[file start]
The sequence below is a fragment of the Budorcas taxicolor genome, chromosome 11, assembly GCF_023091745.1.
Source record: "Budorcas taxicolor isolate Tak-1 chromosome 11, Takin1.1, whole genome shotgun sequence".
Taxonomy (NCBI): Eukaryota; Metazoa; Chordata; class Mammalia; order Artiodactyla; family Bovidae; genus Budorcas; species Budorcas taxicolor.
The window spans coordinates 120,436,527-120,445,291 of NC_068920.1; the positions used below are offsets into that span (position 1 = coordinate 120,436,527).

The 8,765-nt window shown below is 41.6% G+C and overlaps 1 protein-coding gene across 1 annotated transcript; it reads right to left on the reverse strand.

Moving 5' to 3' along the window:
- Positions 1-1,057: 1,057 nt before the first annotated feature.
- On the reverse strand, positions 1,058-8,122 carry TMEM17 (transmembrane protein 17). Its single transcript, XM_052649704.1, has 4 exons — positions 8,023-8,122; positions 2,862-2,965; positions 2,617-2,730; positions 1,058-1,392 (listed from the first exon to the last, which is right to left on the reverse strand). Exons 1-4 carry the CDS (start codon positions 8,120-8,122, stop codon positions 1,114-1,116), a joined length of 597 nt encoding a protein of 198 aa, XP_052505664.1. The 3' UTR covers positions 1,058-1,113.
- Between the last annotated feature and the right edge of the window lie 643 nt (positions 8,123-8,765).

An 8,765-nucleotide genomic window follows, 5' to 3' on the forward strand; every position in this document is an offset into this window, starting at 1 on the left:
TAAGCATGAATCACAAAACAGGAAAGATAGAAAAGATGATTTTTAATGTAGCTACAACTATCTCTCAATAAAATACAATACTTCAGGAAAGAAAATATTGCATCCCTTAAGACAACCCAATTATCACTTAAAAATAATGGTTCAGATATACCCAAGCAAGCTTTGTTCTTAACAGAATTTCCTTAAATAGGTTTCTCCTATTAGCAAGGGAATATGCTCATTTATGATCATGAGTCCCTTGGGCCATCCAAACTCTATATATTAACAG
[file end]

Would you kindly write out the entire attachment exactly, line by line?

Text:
The sequence below is a fragment of the Budorcas taxicolor genome, chromosome 11, assembly GCF_023091745.1.
Source record: "Budorcas taxicolor isolate Tak-1 chromosome 11, Takin1.1, whole genome shotgun sequence".
Taxonomy (NCBI): Eukaryota; Metazoa; Chordata; class Mammalia; order Artiodactyla; family Bovidae; genus Budorcas; species Budorcas taxicolor.
The window spans coordinates 120,436,527-120,445,291 of NC_068920.1; the positions used below are offsets into that span (position 1 = coordinate 120,436,527).

The 8,765-nt window shown below is 41.6% G+C and overlaps 1 protein-coding gene across 1 annotated transcript; it reads right to left on the reverse strand.

Moving 5' to 3' along the window:
- Positions 1-1,057: 1,057 nt before the first annotated feature.
- On the reverse strand, positions 1,058-8,122 carry TMEM17 (transmembrane protein 17). Its single transcript, XM_052649704.1, has 4 exons — positions 8,023-8,122; positions 2,862-2,965; positions 2,617-2,730; positions 1,058-1,392 (listed from the first exon to the last, which is right to left on the reverse strand). Exons 1-4 carry the CDS (start codon positions 8,120-8,122, stop codon positions 1,114-1,116), a joined length of 597 nt encoding a protein of 198 aa, XP_052505664.1. The 3' UTR covers positions 1,058-1,113.
- Between the last annotated feature and the right edge of the window lie 643 nt (positions 8,123-8,765).

An 8,765-nucleotide genomic window follows, 5' to 3' on the forward strand; every position in this document is an offset into this window, starting at 1 on the left:
TAAGCATGAATCACAAAACAGGAAAGATAGAAAAGATGATTTTTAATGTAGCTACAACTATCTCTCAATAAAATACAATACTTCAGGAAAGAAAATATTGCATCCCTTAAGACAACCCAATTATCACTTAAAAATAATGGTTCAGATATACCCAAGCAAGCTTTGTTCTTAACAGAATTTCCTTAAATAGGTTTCTCCTATTAGCAAGGGAATATGCTCATTTATGATCATGAGTCCCTTGGGCCATCCAAACTCTATATATTAACAG